The Last-Minute-Do-It-Yourself-Not-So-Subtle Christmas Wish List

All right, gentlemen — there’s only a few shopping days left before Christmas, and if you’re anything like me, you’ve left everything to the last minute. That’s OK – there’s no shame in procrastination. But being the selfless, generous soul that you are has no doubt left you little time for dropping unsubtle hints about what you’d like to find under the tree for yourself.

At the Infallible Test, we’re here to help.

Welcome to the Infallible Test’s first annual Infallible Christmas Golf Gift Hint Guide, the only tool you need to make sure that there’s a worthwhile piece of golf goodness waiting for you on the morning of Dec. 25. Using it is simplicity itself: there’s a direct, generic message to the principal gift-giver in your life, be it a parent, spouse or sibling, to be absolutely certain that they get the message about what you’re after.

This late stage of the game is the perfect time to drop a gift-hint bomb, when people are panicking about what to get and fretting about what they’ve already bought. The week before Christmas is the time when people make their last-minute panic purchases, and they usually go overboard to compensate for the guilt they’re feeling. The iron is hot — it’s time to strike.

Follow the simple instructions below, and you too might be slipping on a pair of Ecco’s latest premium golf shoes or a high-tech golf shirt from Antigua or Fairway & Greene on the big day. And not only will you have a choice gift item, but you’ll also have an excuse to slip out in the afternoon and go hit some balls.


1. Print several copies of this post.

2. Leave printouts in locations where loved one sure to see it, such as on printer, between pages of House and Home or Cosmo, by bedside, in bathroom.

Dear Loved One or Significant Other:

The golfer in your family has made available to you the following article in order to argue on his behalf for a golf-related gift that not only will he enjoy receiving, but that you can also appreciate yourself as a forward-thinking, fashion-conscious person.

Rather than ask for some overpriced, soulless piece of high-tech golf equipment that you yourself probably can’t appreciate, your loved one has thoughtfully chosen to recommend some golf apparel items that you’ll enjoy picking out almost as much as he’ll enjoy wearing them.

He wants you to know that he’s seen you looking askance at him as he leaves the house for a round of golf in his chartreuse double-XL  polo from Old Navy and those beat-up 15-year-old golf shoes, and feels your shame. He understands that even on the golf course, he represents your marriage/family/relationship. In other word, when he looks bad, you look bad.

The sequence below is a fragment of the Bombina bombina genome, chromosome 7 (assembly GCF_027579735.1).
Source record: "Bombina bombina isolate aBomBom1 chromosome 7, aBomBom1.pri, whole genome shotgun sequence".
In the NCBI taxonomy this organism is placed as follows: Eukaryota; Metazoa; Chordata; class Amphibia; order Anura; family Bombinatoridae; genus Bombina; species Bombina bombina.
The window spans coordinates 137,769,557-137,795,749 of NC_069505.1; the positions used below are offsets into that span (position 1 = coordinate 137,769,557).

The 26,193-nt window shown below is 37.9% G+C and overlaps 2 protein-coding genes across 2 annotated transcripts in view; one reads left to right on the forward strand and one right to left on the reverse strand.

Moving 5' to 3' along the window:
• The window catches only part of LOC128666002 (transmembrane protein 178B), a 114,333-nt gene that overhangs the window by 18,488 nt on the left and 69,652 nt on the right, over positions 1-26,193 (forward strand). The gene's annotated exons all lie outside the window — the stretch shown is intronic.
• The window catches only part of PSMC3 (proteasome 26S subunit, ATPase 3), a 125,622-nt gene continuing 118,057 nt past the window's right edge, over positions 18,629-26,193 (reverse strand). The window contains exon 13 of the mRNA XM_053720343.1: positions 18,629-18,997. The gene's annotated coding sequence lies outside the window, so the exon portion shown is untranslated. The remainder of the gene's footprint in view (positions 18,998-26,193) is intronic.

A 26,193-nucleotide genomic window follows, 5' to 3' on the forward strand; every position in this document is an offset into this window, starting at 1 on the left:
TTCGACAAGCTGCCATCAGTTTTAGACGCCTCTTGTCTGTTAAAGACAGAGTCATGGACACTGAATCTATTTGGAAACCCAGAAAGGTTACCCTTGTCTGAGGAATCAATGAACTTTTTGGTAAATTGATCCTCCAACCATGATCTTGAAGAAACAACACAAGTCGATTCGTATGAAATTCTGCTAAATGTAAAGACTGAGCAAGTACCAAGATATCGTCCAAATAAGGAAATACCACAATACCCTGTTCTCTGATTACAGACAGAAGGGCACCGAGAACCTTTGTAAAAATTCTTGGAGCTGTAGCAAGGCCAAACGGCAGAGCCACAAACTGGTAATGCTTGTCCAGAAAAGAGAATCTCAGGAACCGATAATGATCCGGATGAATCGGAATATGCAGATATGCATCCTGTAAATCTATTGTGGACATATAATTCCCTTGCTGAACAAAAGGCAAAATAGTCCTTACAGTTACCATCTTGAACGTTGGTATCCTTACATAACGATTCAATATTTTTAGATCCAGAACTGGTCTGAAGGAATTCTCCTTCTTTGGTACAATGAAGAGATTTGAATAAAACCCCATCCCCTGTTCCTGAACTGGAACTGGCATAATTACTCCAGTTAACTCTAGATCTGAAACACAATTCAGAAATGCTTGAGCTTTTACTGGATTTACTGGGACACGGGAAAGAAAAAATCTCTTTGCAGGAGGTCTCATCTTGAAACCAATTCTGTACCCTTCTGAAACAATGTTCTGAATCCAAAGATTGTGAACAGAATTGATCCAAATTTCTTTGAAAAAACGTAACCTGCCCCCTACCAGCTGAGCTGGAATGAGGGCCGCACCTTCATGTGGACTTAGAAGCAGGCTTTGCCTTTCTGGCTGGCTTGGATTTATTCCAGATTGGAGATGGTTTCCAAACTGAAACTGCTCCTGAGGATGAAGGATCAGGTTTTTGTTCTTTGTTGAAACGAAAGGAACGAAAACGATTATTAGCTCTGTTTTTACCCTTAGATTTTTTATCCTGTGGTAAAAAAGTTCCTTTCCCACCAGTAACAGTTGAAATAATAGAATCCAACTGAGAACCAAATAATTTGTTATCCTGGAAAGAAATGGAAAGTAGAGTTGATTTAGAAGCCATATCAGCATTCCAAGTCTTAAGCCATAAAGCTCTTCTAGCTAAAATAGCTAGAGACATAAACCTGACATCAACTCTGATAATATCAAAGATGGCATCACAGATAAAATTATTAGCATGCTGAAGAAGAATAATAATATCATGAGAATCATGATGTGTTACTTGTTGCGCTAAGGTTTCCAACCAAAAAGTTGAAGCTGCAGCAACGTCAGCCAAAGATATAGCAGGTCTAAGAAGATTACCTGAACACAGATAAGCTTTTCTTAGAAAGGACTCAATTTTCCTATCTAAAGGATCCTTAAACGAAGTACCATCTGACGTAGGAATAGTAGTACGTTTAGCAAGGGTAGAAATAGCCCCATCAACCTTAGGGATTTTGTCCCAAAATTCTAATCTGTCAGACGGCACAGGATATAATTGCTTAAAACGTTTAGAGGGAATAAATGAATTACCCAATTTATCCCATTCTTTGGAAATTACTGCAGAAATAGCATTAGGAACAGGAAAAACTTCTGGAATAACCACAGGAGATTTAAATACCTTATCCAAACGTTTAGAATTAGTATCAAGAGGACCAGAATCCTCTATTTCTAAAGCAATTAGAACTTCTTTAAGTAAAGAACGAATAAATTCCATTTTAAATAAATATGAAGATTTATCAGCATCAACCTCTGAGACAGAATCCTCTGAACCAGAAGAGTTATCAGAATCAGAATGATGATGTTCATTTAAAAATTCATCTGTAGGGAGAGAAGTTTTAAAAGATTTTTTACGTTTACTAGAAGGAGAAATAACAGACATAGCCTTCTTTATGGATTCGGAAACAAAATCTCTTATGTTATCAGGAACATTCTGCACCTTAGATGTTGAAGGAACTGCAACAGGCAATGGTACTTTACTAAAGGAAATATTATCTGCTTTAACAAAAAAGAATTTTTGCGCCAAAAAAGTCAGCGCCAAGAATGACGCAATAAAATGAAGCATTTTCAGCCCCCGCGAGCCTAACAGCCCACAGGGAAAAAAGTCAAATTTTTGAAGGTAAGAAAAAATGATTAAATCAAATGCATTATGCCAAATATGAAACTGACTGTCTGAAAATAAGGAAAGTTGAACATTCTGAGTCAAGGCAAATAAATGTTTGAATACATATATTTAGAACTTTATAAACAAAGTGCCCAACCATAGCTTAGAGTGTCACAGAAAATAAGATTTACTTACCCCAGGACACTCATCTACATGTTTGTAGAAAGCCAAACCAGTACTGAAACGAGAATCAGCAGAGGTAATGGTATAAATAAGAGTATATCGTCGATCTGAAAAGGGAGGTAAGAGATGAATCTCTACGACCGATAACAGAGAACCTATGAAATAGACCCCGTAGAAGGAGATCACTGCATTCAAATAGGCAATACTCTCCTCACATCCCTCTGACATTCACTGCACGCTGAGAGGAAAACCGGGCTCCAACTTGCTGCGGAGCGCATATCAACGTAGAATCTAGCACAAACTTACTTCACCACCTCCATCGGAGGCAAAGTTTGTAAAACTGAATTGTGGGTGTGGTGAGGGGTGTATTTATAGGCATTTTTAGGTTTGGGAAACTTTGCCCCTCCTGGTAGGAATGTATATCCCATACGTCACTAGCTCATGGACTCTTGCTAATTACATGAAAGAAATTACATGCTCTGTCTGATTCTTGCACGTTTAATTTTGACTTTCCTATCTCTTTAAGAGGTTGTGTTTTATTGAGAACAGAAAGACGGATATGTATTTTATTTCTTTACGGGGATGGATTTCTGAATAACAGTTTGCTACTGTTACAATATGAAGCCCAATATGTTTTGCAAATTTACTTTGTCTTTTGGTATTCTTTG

So consider this your opportunity to have a say in how he looks on the golf course. The following items are on his Christmas wish list, for the reasons outlined below. On his behalf, we wish you a Merry Christmas and a Happy New Year, and also urge you to get shopping.

With much love,

The Infallible Testers

ECCO Classic Golf Shoes

Coffee and cognac, together at last: the Ecco Men's Classic GTX.

If your husband/father/brother is anything like most guys, he probably buys a cheap pair of golf shoes every couple of years and then plays them into the ground, refusing on principle to swap out the spikes very often and treating them, by and large, like a typical pair of athletic shoes. After all, shoes are shoes, right?

Not on the golf course, they’re not.

Sometimes it’s hard to justify laying out the clams that are called for by a premium pair of shoes. Consider, though, how much walking a golfer does on the course, and also how vital a golfer’s connection to the ground is over the course of a golf swing, and suddenly the notion of cheap, uncomfortable shoes doesn’t make any sense at all.

Enter Denmark-based Ecco, a relatively recent premium-brand entry into the golf shoe market that’s made a tremendous name for itself in just a few short years. Names like Fred Couples, Thomas Bjorn, Aaron Baddeley and Stuart Appleby are among the professional names wearing Ecco shows on the course, and their choices range from the top-of-the-line World Class model ($450) to the decidedly unconventional Golf Street shoe, a $180 spikeless sneaker design that’s likely to appeal to the more casual, comfort-minded player.